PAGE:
Submitted: April 25, 2013
Paul D. Brown, Esquire, Joseph B. Cicero, Esquire, Ann M. Kashishian, Esquire, Cousins Chipman & Brown, LLP, David M. Stern, Esquire (Argued), Lee R. Bogdanoff, Esquire, Matthew C. Heyn, Esquire, Klee, Tuchin, Bogdanoff & Stern LLP, Attorneys for Plaintiff
Edward M. McNally, Esquire, Patricia A. Winston, Esquire, Morris James LLP, Attorneys for Defendants National Union Fire Insurance Company of Pittsburgh, PA and Chartis Property Casualty Company
Thomas G. Macauley, Esquire, Macauley LLC, Daniel J. Standish, Esquire, Charley C. Lemley, Esquire (Argued), John E. Howell, Esquire, Wiley Rein LLP, Attorneys for Defendants XL Specialty Insurance Company and Columbia Casualty Company
Joseph H. Huston, Jr., Esquire, Stevens & Lee, Michael R. Goodstein, Esquire, Bailey Cavalieri LLC, Attorneys for Defendants RSUI Indemnity Company and Scottsdale Indemnity Company
Francis J. Murphy, Esquire, Kelley M. Huff, Esquire, Attorneys for Defendants Arch Insurance Company, Ace American Insurance Company, and Those Certain Underwriters at Lloyd's, London, Subscribing to Policy No. B0509GA027908
Howard A. Cohen, Esquire, Drinker Biddle & Reath LLP, Attorneys for Defendant Houston Casualty Company
Timothy Jay Houseal, Esquire, Young Conway Stargatt & Taylor LLP, Ommid C. Farashahi, Esquire, Michael T. Skoglund, Esquire, Brian J. Watson, Esquire, Bates Carey Nicolaides, LLP, Attorneys for Defendant AXIS Insurance Company
FACTUAL AND PROCEDURAL CONTEXT
Plaintiff WMI Liquidating Trust ("Trust") filed a Complaint on October 8, 2012 against the above-captioned Insurers (collectively "Defendants"), seeking compensation for breach of contract, breach of the duties of good faith and fair dealing, and declaratory judgment. All claims concerns various insurance policies obtained by Washington Mutual, Inc. ("WMI"), and Defendants' alleged failure to honor the terms of the policies. WMI declared bankruptcy on September 26, 2008, and the Trust is WMI's successor.
Defendants issued directors and officers liability insurance policies with a coverage period from May 1, 2008 to May 1, 2009. WMI paid approximately $15 million in premiums to obtain $250 million in insurance coverage.
"Side A" policies provide coverage only for directors and officers seeking indemnification or advancement when the company cannot or will not advance or indemnify litigation costs. The company is the beneficiary of "Side B" policies when the company has advanced or indemnified officers and directors, and the company is seeking reimbursement. "ABC" policies come into play when the company (as well as directors and officers under specified circumstances) has potential liability and the company is seeking reimbursement for defense costs, judgments, or other cash outlays. "Specialty" coverage is for losses in excess of applicable retentions. In this case, a $50 million retention applies to the Side B coverage.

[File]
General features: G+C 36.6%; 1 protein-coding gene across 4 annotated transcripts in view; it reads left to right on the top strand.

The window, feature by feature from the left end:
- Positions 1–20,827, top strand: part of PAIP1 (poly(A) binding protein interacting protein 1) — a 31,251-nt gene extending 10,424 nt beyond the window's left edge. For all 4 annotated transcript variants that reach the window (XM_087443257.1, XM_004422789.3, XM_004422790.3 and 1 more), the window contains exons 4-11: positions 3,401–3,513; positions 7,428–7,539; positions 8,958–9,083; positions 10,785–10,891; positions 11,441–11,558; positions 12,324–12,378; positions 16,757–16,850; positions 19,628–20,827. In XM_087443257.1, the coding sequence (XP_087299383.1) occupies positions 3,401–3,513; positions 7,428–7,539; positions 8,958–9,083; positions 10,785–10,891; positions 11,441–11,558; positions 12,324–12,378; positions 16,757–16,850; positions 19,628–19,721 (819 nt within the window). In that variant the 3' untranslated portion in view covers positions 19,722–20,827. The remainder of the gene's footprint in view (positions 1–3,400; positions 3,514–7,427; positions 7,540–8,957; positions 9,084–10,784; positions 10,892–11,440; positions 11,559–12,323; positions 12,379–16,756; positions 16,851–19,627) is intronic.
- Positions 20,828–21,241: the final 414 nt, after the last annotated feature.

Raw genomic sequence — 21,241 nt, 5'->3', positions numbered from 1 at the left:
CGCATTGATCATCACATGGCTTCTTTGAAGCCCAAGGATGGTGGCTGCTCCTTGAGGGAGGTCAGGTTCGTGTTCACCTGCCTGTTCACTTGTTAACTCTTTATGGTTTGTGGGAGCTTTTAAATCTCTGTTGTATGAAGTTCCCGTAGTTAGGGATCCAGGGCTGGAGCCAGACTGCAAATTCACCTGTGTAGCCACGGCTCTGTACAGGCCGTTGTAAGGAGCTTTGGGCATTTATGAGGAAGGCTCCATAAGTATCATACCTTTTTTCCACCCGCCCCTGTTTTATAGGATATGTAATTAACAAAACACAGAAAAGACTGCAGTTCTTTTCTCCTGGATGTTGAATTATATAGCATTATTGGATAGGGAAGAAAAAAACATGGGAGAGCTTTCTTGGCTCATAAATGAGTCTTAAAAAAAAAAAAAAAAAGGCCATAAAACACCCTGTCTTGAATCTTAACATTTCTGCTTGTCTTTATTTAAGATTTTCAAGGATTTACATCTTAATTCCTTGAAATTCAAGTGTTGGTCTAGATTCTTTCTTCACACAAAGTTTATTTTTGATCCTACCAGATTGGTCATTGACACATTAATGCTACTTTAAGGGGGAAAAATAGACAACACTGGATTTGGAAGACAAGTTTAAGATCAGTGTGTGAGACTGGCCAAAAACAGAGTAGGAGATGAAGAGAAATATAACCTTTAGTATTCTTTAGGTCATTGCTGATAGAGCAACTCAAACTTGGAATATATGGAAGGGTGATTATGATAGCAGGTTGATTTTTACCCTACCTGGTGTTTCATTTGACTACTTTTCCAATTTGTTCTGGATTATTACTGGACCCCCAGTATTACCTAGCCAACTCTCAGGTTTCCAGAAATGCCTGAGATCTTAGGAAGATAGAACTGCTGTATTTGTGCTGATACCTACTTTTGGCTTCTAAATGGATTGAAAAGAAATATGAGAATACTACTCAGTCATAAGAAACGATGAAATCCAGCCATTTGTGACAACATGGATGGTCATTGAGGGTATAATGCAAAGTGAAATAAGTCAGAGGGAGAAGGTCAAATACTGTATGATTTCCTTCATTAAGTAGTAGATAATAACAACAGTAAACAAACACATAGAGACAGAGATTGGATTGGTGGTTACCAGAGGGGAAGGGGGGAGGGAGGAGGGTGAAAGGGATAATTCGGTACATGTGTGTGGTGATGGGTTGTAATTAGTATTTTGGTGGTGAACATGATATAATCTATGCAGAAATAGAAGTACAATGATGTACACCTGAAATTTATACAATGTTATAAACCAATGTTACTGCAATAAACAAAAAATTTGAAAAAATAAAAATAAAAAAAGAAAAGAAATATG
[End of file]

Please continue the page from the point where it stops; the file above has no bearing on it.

The Columbia Casualty Company Side A policy limit is $25 million. The Columbia policy provides that coverage attaches only if the applicable limits of the ABC policies "have been exhausted by reason of losses paid thereunder by the underlying insurer of the Insured." The remaining Side A policies are in excess of the Columbia policy.
The allegations in this case arise out of Defendants' refusal to provide coverage for a claim against certain WMI directors and officers ("D&Os"). On September 10, 2008, WMI D&Os allegedly authorized or allowed $500 million to be transferred to Washington Mutual Bank. Fifteen days later, Washington Mutual Bank was seized by its regulators. On September 26, 2008, WMI filed for bankruptcy protection in the Bankruptcy Court for the District of Delaware.